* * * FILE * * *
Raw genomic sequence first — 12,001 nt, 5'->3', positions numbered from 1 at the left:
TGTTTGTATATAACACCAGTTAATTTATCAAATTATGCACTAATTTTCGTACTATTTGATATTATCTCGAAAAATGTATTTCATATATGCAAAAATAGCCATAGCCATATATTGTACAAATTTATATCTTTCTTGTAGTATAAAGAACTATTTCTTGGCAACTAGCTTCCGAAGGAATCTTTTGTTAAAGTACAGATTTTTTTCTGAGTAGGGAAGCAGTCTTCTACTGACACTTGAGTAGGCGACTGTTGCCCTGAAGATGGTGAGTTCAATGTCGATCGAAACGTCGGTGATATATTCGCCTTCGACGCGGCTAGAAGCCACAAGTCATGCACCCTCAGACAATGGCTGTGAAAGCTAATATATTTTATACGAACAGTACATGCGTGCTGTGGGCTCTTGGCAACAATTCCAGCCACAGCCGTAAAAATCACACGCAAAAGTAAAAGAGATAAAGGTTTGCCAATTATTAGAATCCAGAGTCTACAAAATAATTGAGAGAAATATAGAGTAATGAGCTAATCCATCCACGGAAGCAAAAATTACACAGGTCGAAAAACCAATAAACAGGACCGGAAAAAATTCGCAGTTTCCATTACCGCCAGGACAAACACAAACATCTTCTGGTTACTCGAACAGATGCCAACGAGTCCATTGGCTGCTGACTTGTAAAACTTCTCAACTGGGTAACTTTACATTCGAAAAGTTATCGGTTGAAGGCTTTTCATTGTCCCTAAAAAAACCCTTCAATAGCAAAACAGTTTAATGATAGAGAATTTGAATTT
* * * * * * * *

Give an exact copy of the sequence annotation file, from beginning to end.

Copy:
Raw genomic sequence first — 12,001 nt, 5'->3', positions numbered from 1 at the left:
TGTTTGTATATAACACCAGTTAATTTATCAAATTATGCACTAATTTTCGTACTATTTGATATTATCTCGAAAAATGTATTTCATATATGCAAAAATAGCCATAGCCATATATTGTACAAATTTATATCTTTCTTGTAGTATAAAGAACTATTTCTTGGCAACTAGCTTCCGAAGGAATCTTTTGTTAAAGTACAGATTTTTTTCTGAGTAGGGAAGCAGTCTTCTACTGACACTTGAGTAGGCGACTGTTGCCCTGAAGATGGTGAGTTCAATGTCGATCGAAACGTCGGTGATATATTCGCCTTCGACGCGGCTAGAAGCCACAAGTCATGCACCCTCAGACAATGGCTGTGAAAGCTAATATATTTTATACGAACAGTACATGCGTGCTGTGGGCTCTTGGCAACAATTCCAGCCACAGCCGTAAAAATCACACGCAAAAGTAAAAGAGATAAAGGTTTGCCAATTATTAGAATCCAGAGTCTACAAAATAATTGAGAGAAATATAGAGTAATGAGCTAATCCATCCACGGAAGCAAAAATTACACAGGTCGAAAAACCAATAAACAGGACCGGAAAAAATTCGCAGTTTCCATTACCGCCAGGACAAACACAAACATCTTCTGGTTACTCGAACAGATGCCAACGAGTCCATTGGCTGCTGACTTGTAAAACTTCTCAACTGGGTAACTTTACATTCGAAAAGTTATCGGTTGAAGGCTTTTCATTGTCCCTAAAAAAACCCTTCAATAGCAAAACAGTTTAATGATAGAGAATTTGAATTT